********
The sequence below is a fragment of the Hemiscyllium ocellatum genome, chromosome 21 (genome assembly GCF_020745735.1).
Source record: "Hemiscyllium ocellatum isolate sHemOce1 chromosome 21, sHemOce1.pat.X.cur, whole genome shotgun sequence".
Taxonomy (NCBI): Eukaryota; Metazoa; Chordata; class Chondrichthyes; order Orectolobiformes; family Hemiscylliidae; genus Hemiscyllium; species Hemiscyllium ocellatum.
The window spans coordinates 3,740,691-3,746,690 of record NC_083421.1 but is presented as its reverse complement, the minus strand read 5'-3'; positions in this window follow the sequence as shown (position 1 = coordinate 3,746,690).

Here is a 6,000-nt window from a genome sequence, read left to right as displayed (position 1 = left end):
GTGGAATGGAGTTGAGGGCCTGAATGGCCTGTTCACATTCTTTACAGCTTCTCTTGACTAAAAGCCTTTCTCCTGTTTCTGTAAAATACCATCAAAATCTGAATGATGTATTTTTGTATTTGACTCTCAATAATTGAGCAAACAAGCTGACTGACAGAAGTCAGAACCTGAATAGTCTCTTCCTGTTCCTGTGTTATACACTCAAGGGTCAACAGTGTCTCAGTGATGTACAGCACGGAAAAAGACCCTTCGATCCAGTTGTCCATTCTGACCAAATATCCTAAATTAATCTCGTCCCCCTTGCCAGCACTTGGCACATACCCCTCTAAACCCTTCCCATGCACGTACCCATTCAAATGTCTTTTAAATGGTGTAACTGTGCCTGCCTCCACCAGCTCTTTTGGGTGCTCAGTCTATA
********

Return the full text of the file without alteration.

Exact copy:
The sequence below is a fragment of the Hemiscyllium ocellatum genome, chromosome 21 (genome assembly GCF_020745735.1).
Source record: "Hemiscyllium ocellatum isolate sHemOce1 chromosome 21, sHemOce1.pat.X.cur, whole genome shotgun sequence".
Taxonomy (NCBI): Eukaryota; Metazoa; Chordata; class Chondrichthyes; order Orectolobiformes; family Hemiscylliidae; genus Hemiscyllium; species Hemiscyllium ocellatum.
The window spans coordinates 3,740,691-3,746,690 of record NC_083421.1 but is presented as its reverse complement, the minus strand read 5'-3'; positions in this window follow the sequence as shown (position 1 = coordinate 3,746,690).

Here is a 6,000-nt window from a genome sequence, read left to right as displayed (position 1 = left end):
GTGGAATGGAGTTGAGGGCCTGAATGGCCTGTTCACATTCTTTACAGCTTCTCTTGACTAAAAGCCTTTCTCCTGTTTCTGTAAAATACCATCAAAATCTGAATGATGTATTTTTGTATTTGACTCTCAATAATTGAGCAAACAAGCTGACTGACAGAAGTCAGAACCTGAATAGTCTCTTCCTGTTCCTGTGTTATACACTCAAGGGTCAACAGTGTCTCAGTGATGTACAGCACGGAAAAAGACCCTTCGATCCAGTTGTCCATTCTGACCAAATATCCTAAATTAATCTCGTCCCCCTTGCCAGCACTTGGCACATACCCCTCTAAACCCTTCCCATGCACGTACCCATTCAAATGTCTTTTAAATGGTGTAACTGTGCCTGCCTCCACCAGCTCTTTTGGGTGCTCAGTCTATA